Opioid Outreach: The Battle To Reach Those Battling Addiction
How do you reach people before it's too late?
The opioid epidemic in the valley is taking lives. Addicts are risking death every time they use.
How do you reach people before it’s too late?
What does it take to put an end to the scourge? Those are the questions being grappled with across the region.
Here are some of the answers the community has found so far.
Scott Smith’s life was out of control.
He says, “from age 17 to age 34, was living in active addiction.”
Alcohol. Cocaine. It led to abusing opiates, like OxyContin.
“I was at a point where I was trying to overdose. I’d say that I was trying to kill, commit suicide”, Smith admits.
But now he’s clean and celebrating his sobriety, along with the 20th anniversary of Prairie St. John’s hospital.
But sadly, Prairie is feeling the burden of helping addicts more than before.
“People come to us in an acute crisis,” claims Monica McConkey, Director of Business Development at Prairie St. John’s.
The hospital is seeing that crisis get worse.
McConkey explains, “They’re very strong substances and people don’t always have time to get into treatment. They start using and they’re passing away at a rapid rate.”
15 people died after reports of opioid overdoses in 2016 alone, just in Fargo. The numbers continue to climb this year, with overdoses likely leading to deaths in Dilworth and West Fargo in just the last month.
Law enforcement is noticing.
“The increase has actually been going on for a lot longer than a year,” adds Capt. Andrew Frobig, Cass County jail administrator. “I’m very pleased that we’re increasing the attention that we’ve been paying to it.”
With more people suffering.
McConkey warns, “One of our addiction counselors, in I would say about a six month period, half of the people she had half of her patients that were diagnosed with an opiate addiction passed away.”
How do you reach people like Scott Smith? People trapped by a need to abuse. Smith tried rehab and failed, twice.
He admits, “I didn’t accept the fact that I was done using.”
Efforts in the region are growing. Talks that started a year ago have evolved into a Mayor’s Blue Ribbon Commission on Addiction.
McConkey says, That was like the first step to really engage the community.
A second step: An ad campaign.
Prairie St. John’s partnered with Fargo Police and the Cass County Sheriff to produce this PSA targeted at parents.
McConkey explains, “What we hear over and over and over again is parents saying ‘We had no idea. We didn’t see the signs. We trusted him. We trusted her.'”
They want to reach families before addiction can latch on to their kids.
Law enforcement is also trying to reach people who are already addicted, because confusion about the law can prove fatal.
“I don’t know how we’re going to do it,” admits Capt. Frobig, “but we certainly need to increase our efforts in getting the educational component out there as to what the actual laws say.”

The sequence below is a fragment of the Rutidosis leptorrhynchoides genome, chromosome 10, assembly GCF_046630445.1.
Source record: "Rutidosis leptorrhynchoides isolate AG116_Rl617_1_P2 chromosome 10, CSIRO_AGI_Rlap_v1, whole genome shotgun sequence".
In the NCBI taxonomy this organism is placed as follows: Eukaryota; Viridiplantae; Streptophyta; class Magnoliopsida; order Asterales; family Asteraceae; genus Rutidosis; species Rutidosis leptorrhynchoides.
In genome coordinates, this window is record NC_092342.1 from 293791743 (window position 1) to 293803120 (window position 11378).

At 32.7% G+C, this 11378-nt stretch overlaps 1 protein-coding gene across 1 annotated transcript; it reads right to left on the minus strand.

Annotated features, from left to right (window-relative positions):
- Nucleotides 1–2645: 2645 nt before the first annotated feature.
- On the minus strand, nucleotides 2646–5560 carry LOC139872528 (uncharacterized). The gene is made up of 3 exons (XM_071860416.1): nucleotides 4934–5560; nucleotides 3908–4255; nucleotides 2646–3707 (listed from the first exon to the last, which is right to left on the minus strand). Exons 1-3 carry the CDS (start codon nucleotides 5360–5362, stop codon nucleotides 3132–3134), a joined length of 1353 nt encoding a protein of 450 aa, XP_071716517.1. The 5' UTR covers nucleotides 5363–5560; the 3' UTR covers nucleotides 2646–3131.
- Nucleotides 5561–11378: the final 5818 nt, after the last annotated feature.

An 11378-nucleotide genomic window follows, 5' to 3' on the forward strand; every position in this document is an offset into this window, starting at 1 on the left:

A life could have been saved just this year if we could reach people suffering from addiction. In February, a woman died of an overdose after being abandoned outside a local medical center. What addicts may not know is, if a friend or loved one is overdosing, you can get them help without incriminating yourself.
Capt. Frobig explains, “The law allows for a certain number of people to be immune from prosecution for possession charges if they call for help.”
But simply stating the message isn’t good enough. Smith says the person receiving the message has to accept it.
He explains, “You have to reach a point where you have nowhere else to go but get help.”
Sometimes that point is behind jail bars.
“We can serve as an intervention point,” says Capt. Frobig.
The Cass County Jail started the F5 program last year. Recovered addicts help guide drug users in jail, helping with everything from sobriety to housing to finding a job.
Capt. Frobig explains, “They’ve been there and they can garner a lot more trust.”
That helps. But it doesn’t have to get that far.
Scott Smith says his salvation can come in the form of a single phone call from a friend, explaining, “She called me a like two in the morning; she calls, and said ‘I’m worried about you before you die’.”
That friend, Sheri Steckler, explains why she called. She says, “It’s just hard to see somebody deteriorate or go down that road to the point where you’re afraid they’re going to die.”
Nine years later, Steckler’s friend is clean, and sharing his story. He says his sobriety hinged on acting after that phone call.
“Go in that day”, Smith warns. “Don’t wait, because the next opportunity could be years away.”
Even if you think messages from hospitals, officers and friends and family are falling on deaf ears, Smith wants to tell you they could still save an addict’s life.
“Each time I went to treatment, a seed was planted,” he says. “There is help. People do recover. That’s the important thing, those treatments weren’t really wasted. They didn’t stick, but they weren’t wasted.”
Smith says you never know what will reach someone. Even if the opioid problem gets worse before it gets better, he says the key is to keep trying.
Prairie St. John’s is also reaching out to teens directly through social media trying to dissuade drug use.
As much as we’re doing though, Capt. Frobig says we’re not doing nearly enough, and that we need to focus more on the future, and stop playing catch-up with fighting opioids.